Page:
September 22, 2001

Science Games

(More on game studies) If you're a scientist, you can't escape responsibility for overlooking a fact because "the book wasn't assigned" or "nobody studies that" or "it's not in the canon." None of that matters.

If your conclusion rests on the contention that Crows are black, and someone raises their hand and asks, "What about Blue Jays?", you're sunk. It doesn't matter that someone else forgot to study Blue Jays, or that Blue Jays are unpopular. It doesn't matter that Blue Jays might have been unknown to science until the bastard in the back row raised his hand. Blue Jays are crows, and Blue Jays are blue, your argument is wrong, and it's time to go back to the drawing board.

Ornithologists study birds. Not just "popular birds" or "birds we like to study at my university" or "birds that made lots of money." Of course, your primary interest might be one family or one species or even one individua bird. Of course, you know some aspects of the field better than others. But you need to be prepared to bring any evidence to bear on your problem.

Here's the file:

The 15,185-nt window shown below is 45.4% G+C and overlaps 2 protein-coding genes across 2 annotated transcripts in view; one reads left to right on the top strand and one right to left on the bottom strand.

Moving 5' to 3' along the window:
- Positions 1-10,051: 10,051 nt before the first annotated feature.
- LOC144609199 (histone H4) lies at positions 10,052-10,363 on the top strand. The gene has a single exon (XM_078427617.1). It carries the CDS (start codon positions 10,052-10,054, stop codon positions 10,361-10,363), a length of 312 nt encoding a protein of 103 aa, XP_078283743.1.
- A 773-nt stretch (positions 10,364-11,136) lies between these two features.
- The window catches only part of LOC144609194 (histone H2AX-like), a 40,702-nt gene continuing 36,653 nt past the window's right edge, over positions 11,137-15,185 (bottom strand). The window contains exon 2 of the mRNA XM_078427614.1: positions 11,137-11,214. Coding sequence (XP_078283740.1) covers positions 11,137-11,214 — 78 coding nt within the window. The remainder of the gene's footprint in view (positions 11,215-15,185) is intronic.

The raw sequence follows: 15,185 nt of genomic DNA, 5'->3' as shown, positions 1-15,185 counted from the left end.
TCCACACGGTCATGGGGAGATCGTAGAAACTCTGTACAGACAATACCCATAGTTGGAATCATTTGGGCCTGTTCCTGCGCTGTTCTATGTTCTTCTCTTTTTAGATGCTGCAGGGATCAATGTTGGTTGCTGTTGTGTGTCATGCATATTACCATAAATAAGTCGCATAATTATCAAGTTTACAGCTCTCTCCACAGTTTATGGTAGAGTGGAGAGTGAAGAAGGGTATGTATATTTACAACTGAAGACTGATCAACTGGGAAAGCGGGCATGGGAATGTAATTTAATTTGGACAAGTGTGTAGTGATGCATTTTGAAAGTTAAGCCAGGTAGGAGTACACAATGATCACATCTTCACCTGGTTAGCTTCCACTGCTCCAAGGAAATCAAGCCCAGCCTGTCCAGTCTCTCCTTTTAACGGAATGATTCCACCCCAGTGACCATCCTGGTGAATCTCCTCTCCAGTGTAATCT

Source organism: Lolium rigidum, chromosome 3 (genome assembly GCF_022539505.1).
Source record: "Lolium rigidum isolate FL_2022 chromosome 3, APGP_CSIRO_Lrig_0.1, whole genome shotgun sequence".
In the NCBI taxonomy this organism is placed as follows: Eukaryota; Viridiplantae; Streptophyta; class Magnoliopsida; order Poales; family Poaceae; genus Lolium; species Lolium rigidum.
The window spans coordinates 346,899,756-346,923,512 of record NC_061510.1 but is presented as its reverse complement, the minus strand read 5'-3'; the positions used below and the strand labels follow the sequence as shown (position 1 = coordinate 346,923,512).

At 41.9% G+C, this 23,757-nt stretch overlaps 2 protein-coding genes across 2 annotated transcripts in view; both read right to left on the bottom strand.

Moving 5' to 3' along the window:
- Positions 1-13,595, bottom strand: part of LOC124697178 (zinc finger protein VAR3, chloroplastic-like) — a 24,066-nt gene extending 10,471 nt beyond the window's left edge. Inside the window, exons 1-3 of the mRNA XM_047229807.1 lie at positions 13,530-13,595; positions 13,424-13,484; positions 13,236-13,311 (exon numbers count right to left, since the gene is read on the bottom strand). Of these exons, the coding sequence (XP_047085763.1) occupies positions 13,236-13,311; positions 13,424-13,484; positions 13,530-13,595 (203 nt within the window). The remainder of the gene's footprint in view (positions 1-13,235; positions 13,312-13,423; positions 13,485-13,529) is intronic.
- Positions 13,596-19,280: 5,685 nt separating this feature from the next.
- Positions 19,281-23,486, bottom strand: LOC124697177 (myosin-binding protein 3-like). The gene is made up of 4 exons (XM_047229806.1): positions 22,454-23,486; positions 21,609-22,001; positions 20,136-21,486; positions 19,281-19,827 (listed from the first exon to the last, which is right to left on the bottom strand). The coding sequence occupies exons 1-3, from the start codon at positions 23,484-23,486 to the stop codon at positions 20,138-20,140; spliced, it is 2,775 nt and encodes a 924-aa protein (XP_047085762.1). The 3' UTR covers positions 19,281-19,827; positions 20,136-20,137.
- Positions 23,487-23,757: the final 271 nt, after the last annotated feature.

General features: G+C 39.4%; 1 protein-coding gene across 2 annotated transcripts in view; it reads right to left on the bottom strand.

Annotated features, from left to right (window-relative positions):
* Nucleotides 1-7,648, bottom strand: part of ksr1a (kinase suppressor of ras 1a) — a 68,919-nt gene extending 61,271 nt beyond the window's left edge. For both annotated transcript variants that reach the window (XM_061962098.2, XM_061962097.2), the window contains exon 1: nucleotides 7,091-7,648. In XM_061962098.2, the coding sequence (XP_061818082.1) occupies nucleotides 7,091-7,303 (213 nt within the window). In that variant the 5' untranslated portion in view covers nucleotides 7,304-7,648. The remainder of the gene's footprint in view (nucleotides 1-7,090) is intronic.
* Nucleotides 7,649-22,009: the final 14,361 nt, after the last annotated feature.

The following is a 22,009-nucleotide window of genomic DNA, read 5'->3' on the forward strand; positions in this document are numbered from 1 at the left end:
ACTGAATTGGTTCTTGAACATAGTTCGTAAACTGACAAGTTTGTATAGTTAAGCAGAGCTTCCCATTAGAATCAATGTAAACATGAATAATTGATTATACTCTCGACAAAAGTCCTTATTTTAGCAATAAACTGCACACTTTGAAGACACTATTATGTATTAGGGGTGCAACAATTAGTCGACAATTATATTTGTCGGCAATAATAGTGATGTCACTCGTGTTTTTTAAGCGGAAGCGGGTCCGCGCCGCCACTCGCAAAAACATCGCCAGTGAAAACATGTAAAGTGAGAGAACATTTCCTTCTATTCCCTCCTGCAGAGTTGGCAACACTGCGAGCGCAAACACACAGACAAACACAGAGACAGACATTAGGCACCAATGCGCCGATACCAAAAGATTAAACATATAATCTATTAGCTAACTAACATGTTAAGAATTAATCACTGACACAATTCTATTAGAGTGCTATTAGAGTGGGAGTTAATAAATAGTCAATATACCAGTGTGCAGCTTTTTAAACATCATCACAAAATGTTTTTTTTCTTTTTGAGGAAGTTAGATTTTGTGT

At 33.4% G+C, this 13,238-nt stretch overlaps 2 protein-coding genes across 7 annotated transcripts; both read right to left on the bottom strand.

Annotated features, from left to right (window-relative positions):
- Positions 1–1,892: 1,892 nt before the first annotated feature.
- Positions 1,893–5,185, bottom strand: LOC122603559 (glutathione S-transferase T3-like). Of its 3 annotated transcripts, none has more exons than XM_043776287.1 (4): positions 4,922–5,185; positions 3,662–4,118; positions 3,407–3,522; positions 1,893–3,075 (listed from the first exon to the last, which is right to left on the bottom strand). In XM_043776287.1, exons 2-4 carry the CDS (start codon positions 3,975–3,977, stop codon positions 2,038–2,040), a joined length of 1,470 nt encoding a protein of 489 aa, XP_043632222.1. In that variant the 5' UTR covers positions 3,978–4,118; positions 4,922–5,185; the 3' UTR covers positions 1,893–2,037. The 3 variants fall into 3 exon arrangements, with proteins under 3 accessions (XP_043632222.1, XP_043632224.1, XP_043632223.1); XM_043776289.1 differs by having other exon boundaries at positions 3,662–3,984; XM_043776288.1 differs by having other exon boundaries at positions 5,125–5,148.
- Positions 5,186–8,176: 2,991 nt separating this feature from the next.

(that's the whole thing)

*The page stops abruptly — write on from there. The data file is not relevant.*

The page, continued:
The same thing holds true for historians: you need to know, and account for, everything related to your subject. Every footnote, every inscription, every source.

Yes, it's hard. Unreasonable. An impossible standard. But it's the only possible standard of scholarship: otherwise, it's just a popularity contest.

Don't get me wrong. Torill is right. So is Markku, for that matter. And so is Justin. This is the site of scholarly discourse nowadays, at least in this field, and we are changing it from within.